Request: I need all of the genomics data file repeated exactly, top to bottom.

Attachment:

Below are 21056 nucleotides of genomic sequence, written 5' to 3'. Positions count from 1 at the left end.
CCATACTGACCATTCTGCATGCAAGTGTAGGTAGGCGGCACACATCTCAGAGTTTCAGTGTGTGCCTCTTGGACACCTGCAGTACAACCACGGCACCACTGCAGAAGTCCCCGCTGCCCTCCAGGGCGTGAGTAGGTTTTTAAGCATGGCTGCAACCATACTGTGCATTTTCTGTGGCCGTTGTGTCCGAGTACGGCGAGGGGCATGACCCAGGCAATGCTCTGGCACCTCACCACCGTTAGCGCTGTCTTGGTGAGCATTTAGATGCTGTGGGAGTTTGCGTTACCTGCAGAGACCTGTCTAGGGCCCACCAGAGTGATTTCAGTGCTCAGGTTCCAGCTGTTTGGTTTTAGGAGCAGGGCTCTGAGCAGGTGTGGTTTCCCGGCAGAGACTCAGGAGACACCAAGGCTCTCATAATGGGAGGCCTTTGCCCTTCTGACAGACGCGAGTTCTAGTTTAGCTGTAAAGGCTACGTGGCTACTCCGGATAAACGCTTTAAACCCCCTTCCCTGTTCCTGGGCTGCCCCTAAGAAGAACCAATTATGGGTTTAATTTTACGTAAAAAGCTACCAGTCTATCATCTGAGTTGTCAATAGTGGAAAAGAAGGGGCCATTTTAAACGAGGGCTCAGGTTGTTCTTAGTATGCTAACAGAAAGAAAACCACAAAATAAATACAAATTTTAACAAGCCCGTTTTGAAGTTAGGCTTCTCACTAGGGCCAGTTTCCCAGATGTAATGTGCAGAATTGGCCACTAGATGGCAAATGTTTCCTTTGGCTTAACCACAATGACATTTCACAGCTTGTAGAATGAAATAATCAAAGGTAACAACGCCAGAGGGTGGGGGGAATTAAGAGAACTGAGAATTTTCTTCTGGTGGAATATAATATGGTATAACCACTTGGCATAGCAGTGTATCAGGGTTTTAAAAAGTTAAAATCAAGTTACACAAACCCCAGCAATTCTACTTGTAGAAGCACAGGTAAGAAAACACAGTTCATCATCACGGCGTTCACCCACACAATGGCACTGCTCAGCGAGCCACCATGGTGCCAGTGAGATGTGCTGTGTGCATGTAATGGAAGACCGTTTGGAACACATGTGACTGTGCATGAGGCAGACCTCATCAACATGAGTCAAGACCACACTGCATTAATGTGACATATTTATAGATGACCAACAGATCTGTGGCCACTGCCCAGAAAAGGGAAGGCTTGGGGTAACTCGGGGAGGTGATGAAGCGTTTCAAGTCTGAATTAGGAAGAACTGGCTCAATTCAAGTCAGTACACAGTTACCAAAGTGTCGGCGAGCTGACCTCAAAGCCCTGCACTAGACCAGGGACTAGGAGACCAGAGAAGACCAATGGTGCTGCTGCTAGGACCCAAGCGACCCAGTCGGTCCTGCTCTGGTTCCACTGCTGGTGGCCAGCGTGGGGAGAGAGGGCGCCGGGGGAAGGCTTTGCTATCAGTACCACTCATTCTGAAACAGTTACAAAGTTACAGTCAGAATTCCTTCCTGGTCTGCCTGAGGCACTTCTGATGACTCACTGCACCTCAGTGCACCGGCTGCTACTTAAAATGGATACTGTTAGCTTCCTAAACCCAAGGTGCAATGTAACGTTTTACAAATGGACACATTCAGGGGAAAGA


Below are 21056 nucleotides of genomic sequence, written 5' to 3'. Positions count from 1 at the left end.
CCATACTGACCATTCTGCATGCAAGTGTAGGTAGGCGGCACACATCTCAGAGTTTCAGTGTGTGCCTCTTGGACACCTGCAGTACAACCACGGCACCACTGCAGAAGTCCCCGCTGCCCTCCAGGGCGTGAGTAGGTTTTTAAGCATGGCTGCAACCATACTGTGCATTTTCTGTGGCCGTTGTGTCCGAGTACGGCGAGGGGCATGACCCAGGCAATGCTCTGGCACCTCACCACCGTTAGCGCTGTCTTGGTGAGCATTTAGATGCTGTGGGAGTTTGCGTTACCTGCAGAGACCTGTCTAGGGCCCACCAGAGTGATTTCAGTGCTCAGGTTCCAGCTGTTTGGTTTTAGGAGCAGGGCTCTGAGCAGGTGTGGTTTCCCGGCAGAGACTCAGGAGACACCAAGGCTCTCATAATGGGAGGCCTTTGCCCTTCTGACAGACGCGAGTTCTAGTTTAGCTGTAAAGGCTACGTGGCTACTCCGGATAAACGCTTTAAACCCCCTTCCCTGTTCCTGGGCTGCCCCTAAGAAGAACCAATTATGGGTTTAATTTTACGTAAAAAGCTACCAGTCTATCATCTGAGTTGTCAATAGTGGAAAAGAAGGGGCCATTTTAAACGAGGGCTCAGGTTGTTCTTAGTATGCTAACAGAAAGAAAACCACAAAATAAATACAAATTTTAACAAGCCCGTTTTGAAGTTAGGCTTCTCACTAGGGCCAGTTTCCCAGATGTAATGTGCAGAATTGGCCACTAGATGGCAAATGTTTCCTTTGGCTTAACCACAATGACATTTCACAGCTTGTAGAATGAAATAATCAAAGGTAACAACGCCAGAGGGTGGGGGGAATTAAGAGAACTGAGAATTTTCTTCTGGTGGAATATAATATGGTATAACCACTTGGCATAGCAGTGTATCAGGGTTTTAAAAAGTTAAAATCAAGTTACACAAACCCCAGCAATTCTACTTGTAGAAGCACAGGTAAGAAAACACAGTTCATCATCACGGCGTTCACCCACACAATGGCACTGCTCAGCGAGCCACCATGGTGCCAGTGAGATGTGCTGTGTGCATGTAATGGAAGACCGTTTGGAACACATGTGACTGTGCATGAGGCAGACCTCATCAACATGAGTCAAGACCACACTGCATTAATGTGACATATTTATAGATGACCAACAGATCTGTGGCCACTGCCCAGAAAAGGGAAGGCTTGGGGTAACTCGGGGAGGTGATGAAGCGTTTCAAGTCTGAATTAGGAAGAACTGGCTCAATTCAAGTCAGTACACAGTTACCAAAGTGTCGGCGAGCTGACCTCAAAGCCCTGCACTAGACCAGGGACTAGGAGACCAGAGAAGACCAATGGTGCTGCTGCTAGGACCCAAGCGACCCAGTCGGTCCTGCTCTGGTTCCACTGCTGGTGGCCAGCGTGGGGAGAGAGGGCGCCGGGGGAAGGCTTTGCTATCAGTACCACTCATTCTGAAACAGTTACAAAGTTACAGTCAGAATTCCTTCCTGGTCTGCCTGAGGCACTTCTGATGACTCACTGCACCTCAGTGCACCGGCTGCTACTTAAAATGGATACTGTTAGCTTCCTAAACCCAAGGTGCAATGTAACGTTTTACAAATGGACACATTCAGGGGAAAGA